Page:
Nasreen Pejvack ponders why we don’t question the shaky decisions of government authorities.
Why do we not question the people who are governing our day-to-day life? If we do, is it effective enough? Perhaps we need to be more united in pursuit of examining offensive decisions or judgments our leaders are making: from our missing women (which our fearless leader announced “was not high on his radar”), to hungry children, to lack of support for our single mothers, to budgets, taxes, students fees, and so many other internal issues within the country; and on from there to the choices they make, on behalf of us, regarding concerns and affairs with other countries around the globe.
For instance, what do we make of the mystifying events following the death of Saudi Arabia’s King? Why don’t we ask our governments of the western world why they all ran head-over-heels to Saudi Arabia, or called or telegraphed, to offer their condolences to a country that abuses its citizens (mostly women) daily as a natural and acceptable phenomenon?
Ninety lashes on the back of a woman because “she must have provoked the man that raped her; it was her fault.” A thousand lashes to a man in prison because he wrote a blog that the authorities did not like. The dictatorship and brutality of the Saudi government has been the talk of the world; who doesn’t know that their woman cannot drive or vote. I do not want to endlessly tally up the inequalities and injustices of that country, but our government’s tally does not even add up to one!! Because of that ill-fated oil and its treasures, they make deals with them anyway; in spite of how they treat their own citizens. Are our governments blind-folded or open-minded?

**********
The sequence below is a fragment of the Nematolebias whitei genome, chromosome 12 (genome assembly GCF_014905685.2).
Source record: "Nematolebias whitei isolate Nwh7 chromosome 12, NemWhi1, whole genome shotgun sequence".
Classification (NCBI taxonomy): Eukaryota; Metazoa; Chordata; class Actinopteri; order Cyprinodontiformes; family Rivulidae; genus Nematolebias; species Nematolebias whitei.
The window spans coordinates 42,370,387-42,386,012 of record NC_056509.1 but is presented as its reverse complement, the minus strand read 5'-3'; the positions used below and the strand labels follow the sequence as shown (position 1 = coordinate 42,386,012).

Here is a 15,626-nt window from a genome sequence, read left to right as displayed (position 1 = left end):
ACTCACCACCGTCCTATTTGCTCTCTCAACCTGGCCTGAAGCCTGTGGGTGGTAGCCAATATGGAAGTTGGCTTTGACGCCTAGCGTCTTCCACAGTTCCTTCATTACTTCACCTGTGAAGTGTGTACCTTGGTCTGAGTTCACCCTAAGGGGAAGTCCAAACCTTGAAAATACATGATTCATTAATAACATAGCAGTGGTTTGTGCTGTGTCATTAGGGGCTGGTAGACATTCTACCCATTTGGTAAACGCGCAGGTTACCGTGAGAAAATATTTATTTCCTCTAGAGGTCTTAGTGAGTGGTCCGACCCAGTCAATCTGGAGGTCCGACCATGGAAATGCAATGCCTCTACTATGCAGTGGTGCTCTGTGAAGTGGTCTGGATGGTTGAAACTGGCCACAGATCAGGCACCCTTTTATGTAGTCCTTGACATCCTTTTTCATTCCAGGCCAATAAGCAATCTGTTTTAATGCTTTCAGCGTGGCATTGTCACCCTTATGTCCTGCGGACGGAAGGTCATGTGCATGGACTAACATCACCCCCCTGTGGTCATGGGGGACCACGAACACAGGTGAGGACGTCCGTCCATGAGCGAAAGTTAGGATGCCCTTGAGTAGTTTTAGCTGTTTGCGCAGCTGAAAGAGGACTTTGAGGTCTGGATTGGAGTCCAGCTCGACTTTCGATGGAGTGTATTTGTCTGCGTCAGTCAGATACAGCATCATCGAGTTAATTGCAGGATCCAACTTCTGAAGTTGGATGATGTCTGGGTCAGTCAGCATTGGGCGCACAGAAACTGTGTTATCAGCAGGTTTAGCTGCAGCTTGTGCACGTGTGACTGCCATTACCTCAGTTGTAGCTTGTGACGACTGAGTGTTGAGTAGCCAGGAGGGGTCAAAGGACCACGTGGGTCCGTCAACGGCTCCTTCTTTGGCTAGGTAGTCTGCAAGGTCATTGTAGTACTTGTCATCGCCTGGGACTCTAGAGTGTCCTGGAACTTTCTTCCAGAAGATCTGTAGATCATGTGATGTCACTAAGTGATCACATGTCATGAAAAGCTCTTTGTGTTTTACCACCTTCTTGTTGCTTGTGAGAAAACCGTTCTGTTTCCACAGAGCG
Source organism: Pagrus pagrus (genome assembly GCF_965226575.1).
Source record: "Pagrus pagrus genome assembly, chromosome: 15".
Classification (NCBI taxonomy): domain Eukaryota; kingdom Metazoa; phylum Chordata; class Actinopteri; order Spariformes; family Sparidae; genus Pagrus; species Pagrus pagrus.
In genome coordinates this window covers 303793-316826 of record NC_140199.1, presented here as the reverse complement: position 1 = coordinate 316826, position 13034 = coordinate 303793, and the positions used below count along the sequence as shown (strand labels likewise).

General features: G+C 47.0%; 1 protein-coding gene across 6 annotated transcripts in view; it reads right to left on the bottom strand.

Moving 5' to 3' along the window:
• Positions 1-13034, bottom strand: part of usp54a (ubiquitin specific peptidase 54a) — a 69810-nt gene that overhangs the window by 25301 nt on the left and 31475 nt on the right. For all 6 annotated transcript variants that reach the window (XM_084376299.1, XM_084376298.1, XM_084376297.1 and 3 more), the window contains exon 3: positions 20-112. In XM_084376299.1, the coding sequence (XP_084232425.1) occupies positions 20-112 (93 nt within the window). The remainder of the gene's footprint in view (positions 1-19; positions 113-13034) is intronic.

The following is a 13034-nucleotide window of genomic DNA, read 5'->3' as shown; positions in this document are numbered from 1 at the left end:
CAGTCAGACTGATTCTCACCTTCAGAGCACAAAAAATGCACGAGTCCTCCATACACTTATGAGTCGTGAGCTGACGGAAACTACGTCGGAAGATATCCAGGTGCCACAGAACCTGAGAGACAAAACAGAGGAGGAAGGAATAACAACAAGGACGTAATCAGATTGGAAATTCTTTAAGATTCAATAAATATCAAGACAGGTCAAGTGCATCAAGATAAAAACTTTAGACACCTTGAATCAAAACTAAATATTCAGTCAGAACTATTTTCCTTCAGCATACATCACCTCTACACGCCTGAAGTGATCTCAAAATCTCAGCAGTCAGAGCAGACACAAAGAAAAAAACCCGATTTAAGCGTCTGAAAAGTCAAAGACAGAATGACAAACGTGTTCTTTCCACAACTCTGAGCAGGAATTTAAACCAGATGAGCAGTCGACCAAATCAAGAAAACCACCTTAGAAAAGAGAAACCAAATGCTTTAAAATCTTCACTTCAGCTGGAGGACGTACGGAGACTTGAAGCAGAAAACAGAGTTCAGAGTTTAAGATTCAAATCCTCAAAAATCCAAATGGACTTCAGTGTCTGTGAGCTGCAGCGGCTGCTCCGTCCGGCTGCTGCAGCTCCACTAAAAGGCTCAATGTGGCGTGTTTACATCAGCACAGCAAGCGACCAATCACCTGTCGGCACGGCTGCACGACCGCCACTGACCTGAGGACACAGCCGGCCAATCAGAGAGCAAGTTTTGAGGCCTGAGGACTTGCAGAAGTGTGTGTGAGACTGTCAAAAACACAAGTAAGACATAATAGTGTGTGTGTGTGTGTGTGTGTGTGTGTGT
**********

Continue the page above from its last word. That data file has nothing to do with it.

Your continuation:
If open-minded, then why is Cuba criticized as a dictatorship; an odious government which has taken democracy away from its people? For over fifty years the people of America and others have gone along with this sentiment. Through over fifty years of sanctions why have our questions and protests changed nothing; have they not been effective enough? I never understood what was meant by “they do not have democracy.” What kind of democracy do we want for them: American democracy?
There are many questions to ask, but let’s take a look at Cuban life: 98% of the people are literate, and people have free education which provides the skills and knowledge that their country needs to improve; Cuba has a well-established and effective pharmaceutical industry for serving the needs of its people; Their organic farming attracts people from all around the world to learn from them. Ahh, maybe they are talking about the rundown cities and all those old cars… But wouldn’t over fifty years of widespread sanctions run down any country? Maybe Cuba does have some restrictions on their people, but can we in any way compare that with Saudi Arabia?
There are neither sanctions on Saudi Arabia nor any restrictions on working with them. Why?
Now that the Cuban borders are opening, let’s see what American democracy will do to for Cuba. Meanwhile Mr. Obama runs to Riyadh to offer American condolences; and perhaps sign a few new contracts? Why do they persist in ignoring the fact that they are trading with one of the most backward governments on earth, if not simply to maintain access to their wealth.
– Nasreen Pejvack, author of Amity (fall 2015)